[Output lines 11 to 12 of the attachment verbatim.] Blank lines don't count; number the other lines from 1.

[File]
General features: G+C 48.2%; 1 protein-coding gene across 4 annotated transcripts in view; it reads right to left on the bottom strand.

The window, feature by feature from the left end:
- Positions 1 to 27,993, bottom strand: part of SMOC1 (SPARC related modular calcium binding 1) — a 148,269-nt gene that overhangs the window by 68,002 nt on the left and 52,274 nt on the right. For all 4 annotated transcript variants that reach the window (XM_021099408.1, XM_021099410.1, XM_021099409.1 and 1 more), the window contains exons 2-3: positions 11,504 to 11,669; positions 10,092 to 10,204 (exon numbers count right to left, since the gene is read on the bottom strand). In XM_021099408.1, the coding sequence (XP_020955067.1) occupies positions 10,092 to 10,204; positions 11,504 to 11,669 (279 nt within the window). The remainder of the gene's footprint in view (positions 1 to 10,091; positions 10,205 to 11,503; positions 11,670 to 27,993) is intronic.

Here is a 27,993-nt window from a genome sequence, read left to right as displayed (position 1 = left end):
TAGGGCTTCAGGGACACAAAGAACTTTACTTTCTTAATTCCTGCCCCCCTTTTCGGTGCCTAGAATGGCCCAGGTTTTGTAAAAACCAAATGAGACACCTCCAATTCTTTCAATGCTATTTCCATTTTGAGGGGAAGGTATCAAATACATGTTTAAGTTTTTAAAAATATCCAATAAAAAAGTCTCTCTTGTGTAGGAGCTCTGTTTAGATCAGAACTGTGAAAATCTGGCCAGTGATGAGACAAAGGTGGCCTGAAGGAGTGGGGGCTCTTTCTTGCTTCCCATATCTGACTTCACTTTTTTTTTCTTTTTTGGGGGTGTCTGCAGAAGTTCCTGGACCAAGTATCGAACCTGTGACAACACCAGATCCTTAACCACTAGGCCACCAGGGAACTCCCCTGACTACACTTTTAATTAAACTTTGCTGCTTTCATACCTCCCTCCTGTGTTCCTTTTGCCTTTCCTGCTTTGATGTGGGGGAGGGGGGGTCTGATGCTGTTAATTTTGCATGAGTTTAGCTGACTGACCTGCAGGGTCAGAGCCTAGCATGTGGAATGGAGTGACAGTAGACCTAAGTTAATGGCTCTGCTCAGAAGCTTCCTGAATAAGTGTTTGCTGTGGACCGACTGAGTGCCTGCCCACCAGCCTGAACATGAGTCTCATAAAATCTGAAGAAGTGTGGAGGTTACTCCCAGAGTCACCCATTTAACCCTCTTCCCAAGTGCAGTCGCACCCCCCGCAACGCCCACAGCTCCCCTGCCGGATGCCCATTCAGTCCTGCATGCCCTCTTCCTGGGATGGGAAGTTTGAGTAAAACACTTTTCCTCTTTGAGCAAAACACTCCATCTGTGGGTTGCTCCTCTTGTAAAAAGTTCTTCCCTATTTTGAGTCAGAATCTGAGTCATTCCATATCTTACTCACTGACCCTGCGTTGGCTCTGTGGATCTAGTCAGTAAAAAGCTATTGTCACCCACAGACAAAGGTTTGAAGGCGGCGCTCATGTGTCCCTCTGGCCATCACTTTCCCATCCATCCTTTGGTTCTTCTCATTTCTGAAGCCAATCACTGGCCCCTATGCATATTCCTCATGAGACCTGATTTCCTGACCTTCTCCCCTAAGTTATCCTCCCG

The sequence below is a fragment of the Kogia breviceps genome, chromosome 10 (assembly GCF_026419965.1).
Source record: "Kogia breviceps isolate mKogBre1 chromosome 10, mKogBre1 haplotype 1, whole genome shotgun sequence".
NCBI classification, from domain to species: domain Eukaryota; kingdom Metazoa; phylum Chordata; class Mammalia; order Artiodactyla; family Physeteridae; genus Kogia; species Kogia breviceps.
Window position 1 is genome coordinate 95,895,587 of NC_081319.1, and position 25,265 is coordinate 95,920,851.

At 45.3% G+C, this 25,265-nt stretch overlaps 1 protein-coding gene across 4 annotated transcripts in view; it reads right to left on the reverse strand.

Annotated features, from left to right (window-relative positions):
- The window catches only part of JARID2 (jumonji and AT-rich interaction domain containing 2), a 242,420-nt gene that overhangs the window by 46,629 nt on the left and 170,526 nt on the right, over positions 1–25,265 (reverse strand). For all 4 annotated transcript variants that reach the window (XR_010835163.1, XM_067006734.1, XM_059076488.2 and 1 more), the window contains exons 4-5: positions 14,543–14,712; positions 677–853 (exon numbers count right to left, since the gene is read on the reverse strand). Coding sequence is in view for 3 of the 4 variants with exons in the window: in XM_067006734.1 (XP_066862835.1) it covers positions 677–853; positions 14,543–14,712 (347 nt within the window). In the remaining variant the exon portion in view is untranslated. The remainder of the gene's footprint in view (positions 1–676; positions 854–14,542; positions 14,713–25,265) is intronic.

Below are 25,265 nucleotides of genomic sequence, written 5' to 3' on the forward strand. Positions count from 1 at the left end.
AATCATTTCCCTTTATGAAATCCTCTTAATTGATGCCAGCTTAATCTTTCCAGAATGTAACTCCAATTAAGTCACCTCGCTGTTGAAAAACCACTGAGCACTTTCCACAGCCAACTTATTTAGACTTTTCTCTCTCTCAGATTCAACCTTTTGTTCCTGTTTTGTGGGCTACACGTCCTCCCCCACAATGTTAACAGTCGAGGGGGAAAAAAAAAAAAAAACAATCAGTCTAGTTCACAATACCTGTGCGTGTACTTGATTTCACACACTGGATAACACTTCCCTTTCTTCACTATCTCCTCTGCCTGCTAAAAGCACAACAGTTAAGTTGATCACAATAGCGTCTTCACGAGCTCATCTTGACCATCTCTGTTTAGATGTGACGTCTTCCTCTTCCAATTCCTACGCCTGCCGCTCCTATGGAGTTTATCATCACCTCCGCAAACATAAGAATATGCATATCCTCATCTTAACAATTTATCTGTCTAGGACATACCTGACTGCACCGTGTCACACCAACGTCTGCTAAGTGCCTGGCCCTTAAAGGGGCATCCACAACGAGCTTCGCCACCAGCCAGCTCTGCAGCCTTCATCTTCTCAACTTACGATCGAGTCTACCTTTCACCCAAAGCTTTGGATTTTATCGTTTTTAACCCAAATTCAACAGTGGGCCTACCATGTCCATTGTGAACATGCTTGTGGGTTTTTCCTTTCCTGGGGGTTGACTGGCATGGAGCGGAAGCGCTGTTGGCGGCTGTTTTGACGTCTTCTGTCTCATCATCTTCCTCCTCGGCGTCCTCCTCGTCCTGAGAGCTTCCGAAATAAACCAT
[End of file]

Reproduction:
Annotated features, from left to right (window-relative positions):
- The window catches only part of JARID2 (jumonji and AT-rich interaction domain containing 2), a 242,420-nt gene that overhangs the window by 46,629 nt on the left and 170,526 nt on the right, over positions 1–25,265 (reverse strand). For all 4 annotated transcript variants that reach the window (XR_010835163.1, XM_067006734.1, XM_059076488.2 and 1 more), the window contains exons 4-5: positions 14,543–14,712; positions 677–853 (exon numbers count right to left, since the gene is read on the reverse strand). Coding sequence is in view for 3 of the 4 variants with exons in the window: in XM_067006734.1 (XP_066862835.1) it covers positions 677–853; positions 14,543–14,712 (347 nt within the window). In the remaining variant the exon portion in view is untranslated. The remainder of the gene's footprint in view (positions 1–676; positions 854–14,542; positions 14,713–25,265) is intronic.